Jessica Gooding | We need a mandatory course that teaches us the history and impact of white supremacy
Last week, while slicing a vibrant assortment of bell peppers, zucchini and mushrooms for a stir fry, I listened to Jenny S. Martinez, Dean of Stanford Law School, speak about the importance of the rule of law and the role the U.S. legal system has continually exercised in upholding systemic and structural racism. A few times during the conversation, I was taken aback by Dean Martinez’s candid words regarding racism in America. Her comments were refreshingly stimulating — finally, America’s reckoning with its full history has pervaded into some of the most elite spaces on the planet. This is what moving forward looks like.
Class begins in 18 days. However, on Tuesday, Penn boldly reneged on its original plan to bring thousands of students to campus.
The scariest movie I’ve ever watched is Twister. It's a thriller about natural disasters, and it continues to frighten me. Watching tornadoes rip through homes and the powerlessness of humans in the face of nature is humbling. This week, Tropical Storm Isaias brought two tornadoes and ravished Pennsylvania. One of them traveled from Northeast Philadelphia to Doylestown, Pennsylvania, ripping up trees and tossing cars effortlessly. In Philadelphia, the Schuylkill River engorged, and brought extreme flooding to my Philly neighborhood of Manayunk; I had to take a different route on my morning walk to avoid submerged cars and buildings. Science tells us that storms are getting stronger. This week, Isaias illuminated that reality.
As a child, I went to work with my dad often. He was a racehorse trainer, and we spent countless hours together inside the stables. I would gather carrots by the bunches to feed to my horse pals, while my dad catered to each of the animals’ daily needs in anticipation of their next race. At the end of the day, as we were leaving, I would waive goodbye to all his co-workers and friends as we drove away. My father never waved goodbye to anyone, he only ever held his closed fist firmly in the air.
The biggest challenge of my childhood occurred when my family moved from the suburbs of Bucks County, Pennsylvania to Northeast Philadelphia. I was nine years old. The biggest hurdle was not getting used to our new home or neighborhood, but rather adjusting to my new school. As a newly registered School District of Philadelphia pupil, the standards that I was accustomed to went out the window. My new reality was an overpacked classroom that lacked air conditioning, a teacher stretched too thin to embrace students’ individuality, an abundance of unhappy classmates, questionable lunches, supply shortages, and long walks home — because there were no yellow school buses.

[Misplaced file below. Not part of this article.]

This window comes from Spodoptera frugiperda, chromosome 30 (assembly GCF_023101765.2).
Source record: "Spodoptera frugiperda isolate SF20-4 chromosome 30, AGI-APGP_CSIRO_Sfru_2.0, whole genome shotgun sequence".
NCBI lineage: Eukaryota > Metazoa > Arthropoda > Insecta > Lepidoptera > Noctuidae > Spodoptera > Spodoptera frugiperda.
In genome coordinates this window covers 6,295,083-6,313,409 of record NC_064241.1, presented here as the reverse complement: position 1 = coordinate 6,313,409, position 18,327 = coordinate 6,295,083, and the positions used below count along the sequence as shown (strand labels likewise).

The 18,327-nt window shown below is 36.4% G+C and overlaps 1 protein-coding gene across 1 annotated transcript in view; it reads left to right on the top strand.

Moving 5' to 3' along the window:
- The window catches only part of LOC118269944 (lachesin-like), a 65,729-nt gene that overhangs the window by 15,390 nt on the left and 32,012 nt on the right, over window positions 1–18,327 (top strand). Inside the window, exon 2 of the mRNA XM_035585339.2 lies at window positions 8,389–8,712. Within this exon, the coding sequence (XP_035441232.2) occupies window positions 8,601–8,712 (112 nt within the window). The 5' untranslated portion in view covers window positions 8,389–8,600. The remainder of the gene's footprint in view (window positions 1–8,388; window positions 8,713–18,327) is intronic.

Harvard graduate Claira Janover recently went viral after using an analogy on TikTok where she threatens to “stab” anyone who says “all lives matter” to emphasize the disproportionate reality of saying “all lives matter” in comparison to “Black Lives Matter.” She received an abundance of backlash, with some labeling her TikTok video as hate speech. She has also been unacceptably harassed and racially profiled. Her dedication to the Black Lives Matter movement has led her to proudly stand by her use of the violent analogy.
Under most circumstances, running into a friend while scarfing down a batch of spicy tofu meatballs from Magic Carpet food truck on my way to class would be somewhat embarrassing – but not at Penn. That split-second interaction, while passing each other on Spruce Street, is accompanied by understanding and enthusiasm. We get each other. There is no need to justify my hurry.
The average high school food fight scene in movies is pop culture royalty. We all love the triumphant moment a burger flies across the room. However, the spontaneous food fight at my high school didn’t quite play out the same. On the sidelines of the sandwich and milk throwing, I observed what was happening, without direct involvement or distraction. Within a few minutes, I noticed a swarm of police vehicles heading towards our school.
The words “Another year older? Fake news!” were written in cursive on top of my vanilla birthday cake topped with extra rainbow sprinkles. While enjoying a slice, I noticed a new email. At a glance, I realized it was concerning an article I wrote last year, the one examining the George Whitefield statue in the Quad. Since its publishing, the article has been the subject of numerous emails from readers across the country. Many of them supported the statue while others did not. The email on my birthday came from a man in Georgia. He asked why Mr. Whitefield’s statue was on Penn’s campus and not located at the orphanage Mr. Whitefield founded in Savannah, Georgia in 1740.
Last semester, I stopped by the then Penn Book Center each time I had a few minutes to spare before my Penn and Slavery Project class with Dr. Kathleen Brown began across the street. My eyes lit up each time the perfectly wrapped books I purchased were handed to me. I could not stop buying books, partly because I enjoyed looking at the perfect bundle wrapped in pink, orange, green, and blue lined paper, and partly because I was proud of the way the Penn community joined together to support the store when PBC was facing closure last April.
Six years ago my friend was accepted to Morehouse School of Medicine. I was excited to visit him in Atlanta and stop by my cousin Michael’s Murrell’s Cafe. Eventually, time got ahead of me and I never made it to Atlanta.
A tiny American flag pin was the first thing I noticed my grandmother wearing when I looked at the photo in her obituary. As I read the few words compiled together to paint a portrait of her entire life, I quickly noticed that my mother’s name was excluded in the list of her children. I did not grow up knowing my mother’s white parents. I’ve heard stories. One of them involved my mother being forced to hide in a closet to conceal me, her half-Black newborn baby, from my grandfather, after he arrived home early and unexpectedly during my mother’s visit.